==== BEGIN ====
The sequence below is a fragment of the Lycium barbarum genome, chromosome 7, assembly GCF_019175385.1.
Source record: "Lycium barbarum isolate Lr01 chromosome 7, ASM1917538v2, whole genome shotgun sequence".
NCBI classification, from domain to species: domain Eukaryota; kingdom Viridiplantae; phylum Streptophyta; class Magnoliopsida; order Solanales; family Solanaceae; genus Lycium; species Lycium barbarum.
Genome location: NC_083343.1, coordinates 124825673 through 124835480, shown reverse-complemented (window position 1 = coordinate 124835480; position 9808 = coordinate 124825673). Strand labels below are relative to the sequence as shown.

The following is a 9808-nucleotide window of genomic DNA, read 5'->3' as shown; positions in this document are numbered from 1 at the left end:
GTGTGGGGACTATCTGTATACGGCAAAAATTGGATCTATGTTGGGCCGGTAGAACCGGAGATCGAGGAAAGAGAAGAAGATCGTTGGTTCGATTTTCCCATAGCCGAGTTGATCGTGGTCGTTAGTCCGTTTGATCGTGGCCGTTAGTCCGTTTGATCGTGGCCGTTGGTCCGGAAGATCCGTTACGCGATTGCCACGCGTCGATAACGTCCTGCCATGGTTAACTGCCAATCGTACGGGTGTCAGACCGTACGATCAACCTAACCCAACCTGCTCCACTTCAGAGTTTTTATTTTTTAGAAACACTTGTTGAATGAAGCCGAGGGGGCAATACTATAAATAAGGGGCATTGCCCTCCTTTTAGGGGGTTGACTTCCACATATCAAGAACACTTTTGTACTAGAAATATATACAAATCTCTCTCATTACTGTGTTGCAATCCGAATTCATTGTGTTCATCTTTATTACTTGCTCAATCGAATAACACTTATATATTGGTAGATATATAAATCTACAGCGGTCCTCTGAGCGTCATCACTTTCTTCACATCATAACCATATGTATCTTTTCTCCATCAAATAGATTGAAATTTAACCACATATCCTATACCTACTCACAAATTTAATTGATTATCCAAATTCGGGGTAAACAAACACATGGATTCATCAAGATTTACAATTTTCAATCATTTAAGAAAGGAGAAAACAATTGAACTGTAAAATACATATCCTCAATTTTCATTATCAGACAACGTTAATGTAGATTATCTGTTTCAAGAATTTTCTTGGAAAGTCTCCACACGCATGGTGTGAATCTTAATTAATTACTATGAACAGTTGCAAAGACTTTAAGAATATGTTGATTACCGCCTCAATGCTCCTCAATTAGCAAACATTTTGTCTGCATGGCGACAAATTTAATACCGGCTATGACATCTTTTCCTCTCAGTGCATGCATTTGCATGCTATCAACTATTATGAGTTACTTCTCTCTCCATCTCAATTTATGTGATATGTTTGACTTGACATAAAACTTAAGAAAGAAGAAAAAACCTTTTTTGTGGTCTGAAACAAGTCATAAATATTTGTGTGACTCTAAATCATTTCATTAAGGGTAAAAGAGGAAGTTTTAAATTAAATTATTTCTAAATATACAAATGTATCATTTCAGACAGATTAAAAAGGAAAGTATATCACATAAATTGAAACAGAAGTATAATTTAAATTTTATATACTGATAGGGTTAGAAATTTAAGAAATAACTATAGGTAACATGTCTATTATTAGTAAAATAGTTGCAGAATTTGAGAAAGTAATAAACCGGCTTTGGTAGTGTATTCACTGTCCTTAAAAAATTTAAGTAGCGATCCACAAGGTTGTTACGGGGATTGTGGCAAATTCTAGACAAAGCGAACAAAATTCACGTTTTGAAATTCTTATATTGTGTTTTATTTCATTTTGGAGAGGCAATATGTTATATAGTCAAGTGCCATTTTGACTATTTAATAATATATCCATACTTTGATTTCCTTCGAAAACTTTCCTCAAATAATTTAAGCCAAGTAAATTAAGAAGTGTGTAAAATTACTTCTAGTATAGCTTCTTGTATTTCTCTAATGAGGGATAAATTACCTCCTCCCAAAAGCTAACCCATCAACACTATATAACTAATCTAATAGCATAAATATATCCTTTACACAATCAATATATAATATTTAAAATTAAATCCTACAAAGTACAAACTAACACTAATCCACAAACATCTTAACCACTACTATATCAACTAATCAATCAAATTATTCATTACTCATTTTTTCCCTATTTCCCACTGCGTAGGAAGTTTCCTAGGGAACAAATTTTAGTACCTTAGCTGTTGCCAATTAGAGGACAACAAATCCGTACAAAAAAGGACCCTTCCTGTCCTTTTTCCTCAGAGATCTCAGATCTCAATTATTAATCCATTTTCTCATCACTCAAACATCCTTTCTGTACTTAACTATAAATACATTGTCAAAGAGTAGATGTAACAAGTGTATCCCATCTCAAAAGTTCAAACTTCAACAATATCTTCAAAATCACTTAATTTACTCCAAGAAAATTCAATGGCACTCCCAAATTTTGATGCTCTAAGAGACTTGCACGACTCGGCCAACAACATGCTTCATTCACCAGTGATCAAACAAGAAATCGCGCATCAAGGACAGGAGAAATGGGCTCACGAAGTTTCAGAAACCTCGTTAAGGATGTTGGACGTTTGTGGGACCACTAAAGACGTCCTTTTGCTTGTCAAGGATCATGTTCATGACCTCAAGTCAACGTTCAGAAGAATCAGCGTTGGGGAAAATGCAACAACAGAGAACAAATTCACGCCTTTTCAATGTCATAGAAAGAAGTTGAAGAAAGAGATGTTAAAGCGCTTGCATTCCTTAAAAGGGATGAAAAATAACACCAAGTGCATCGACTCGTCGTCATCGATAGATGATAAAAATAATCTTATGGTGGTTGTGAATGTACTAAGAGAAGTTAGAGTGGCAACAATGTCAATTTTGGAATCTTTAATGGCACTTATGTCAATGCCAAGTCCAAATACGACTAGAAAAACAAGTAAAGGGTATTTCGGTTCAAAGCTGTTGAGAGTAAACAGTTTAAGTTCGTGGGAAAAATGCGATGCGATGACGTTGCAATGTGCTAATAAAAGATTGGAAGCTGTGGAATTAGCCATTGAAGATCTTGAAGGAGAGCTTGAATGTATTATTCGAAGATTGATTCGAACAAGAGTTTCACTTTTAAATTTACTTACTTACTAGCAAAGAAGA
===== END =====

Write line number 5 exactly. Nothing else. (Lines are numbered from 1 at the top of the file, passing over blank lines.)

The following is a 9808-nucleotide window of genomic DNA, read 5'->3' as shown; positions in this document are numbered from 1 at the left end: